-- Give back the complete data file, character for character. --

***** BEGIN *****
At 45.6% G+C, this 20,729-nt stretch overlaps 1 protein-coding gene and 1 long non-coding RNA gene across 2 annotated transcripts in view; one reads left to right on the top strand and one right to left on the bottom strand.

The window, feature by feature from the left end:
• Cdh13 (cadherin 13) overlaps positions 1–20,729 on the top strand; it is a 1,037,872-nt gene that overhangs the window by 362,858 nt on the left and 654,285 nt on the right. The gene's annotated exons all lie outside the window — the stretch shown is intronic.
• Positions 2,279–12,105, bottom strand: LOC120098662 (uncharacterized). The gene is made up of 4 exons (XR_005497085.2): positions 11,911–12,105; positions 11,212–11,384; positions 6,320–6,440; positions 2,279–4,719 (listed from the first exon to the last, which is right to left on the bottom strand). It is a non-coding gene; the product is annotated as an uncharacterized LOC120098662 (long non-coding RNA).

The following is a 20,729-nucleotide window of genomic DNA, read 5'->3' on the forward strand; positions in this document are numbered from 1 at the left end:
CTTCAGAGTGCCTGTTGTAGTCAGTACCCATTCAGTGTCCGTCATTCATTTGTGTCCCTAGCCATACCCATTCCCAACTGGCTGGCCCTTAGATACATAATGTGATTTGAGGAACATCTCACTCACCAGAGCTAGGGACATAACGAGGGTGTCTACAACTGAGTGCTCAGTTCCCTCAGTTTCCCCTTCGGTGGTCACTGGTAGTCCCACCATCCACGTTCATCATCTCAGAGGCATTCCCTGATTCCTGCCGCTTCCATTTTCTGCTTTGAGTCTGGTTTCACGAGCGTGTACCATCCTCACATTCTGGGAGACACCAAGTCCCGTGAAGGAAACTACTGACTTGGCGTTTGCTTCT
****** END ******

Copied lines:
At 45.6% G+C, this 20,729-nt stretch overlaps 1 protein-coding gene and 1 long non-coding RNA gene across 2 annotated transcripts in view; one reads left to right on the top strand and one right to left on the bottom strand.

The window, feature by feature from the left end:
• Cdh13 (cadherin 13) overlaps positions 1–20,729 on the top strand; it is a 1,037,872-nt gene that overhangs the window by 362,858 nt on the left and 654,285 nt on the right. The gene's annotated exons all lie outside the window — the stretch shown is intronic.
• Positions 2,279–12,105, bottom strand: LOC120098662 (uncharacterized). The gene is made up of 4 exons (XR_005497085.2): positions 11,911–12,105; positions 11,212–11,384; positions 6,320–6,440; positions 2,279–4,719 (listed from the first exon to the last, which is right to left on the bottom strand). It is a non-coding gene; the product is annotated as an uncharacterized LOC120098662 (long non-coding RNA).

The following is a 20,729-nucleotide window of genomic DNA, read 5'->3' on the forward strand; positions in this document are numbered from 1 at the left end:
CTTCAGAGTGCCTGTTGTAGTCAGTACCCATTCAGTGTCCGTCATTCATTTGTGTCCCTAGCCATACCCATTCCCAACTGGCTGGCCCTTAGATACATAATGTGATTTGAGGAACATCTCACTCACCAGAGCTAGGGACATAACGAGGGTGTCTACAACTGAGTGCTCAGTTCCCTCAGTTTCCCCTTCGGTGGTCACTGGTAGTCCCACCATCCACGTTCATCATCTCAGAGGCATTCCCTGATTCCTGCCGCTTCCATTTTCTGCTTTGAGTCTGGTTTCACGAGCGTGTACCATCCTCACATTCTGGGAGACACCAAGTCCCGTGAAGGAAACTACTGACTTGGCGTTTGCTTCT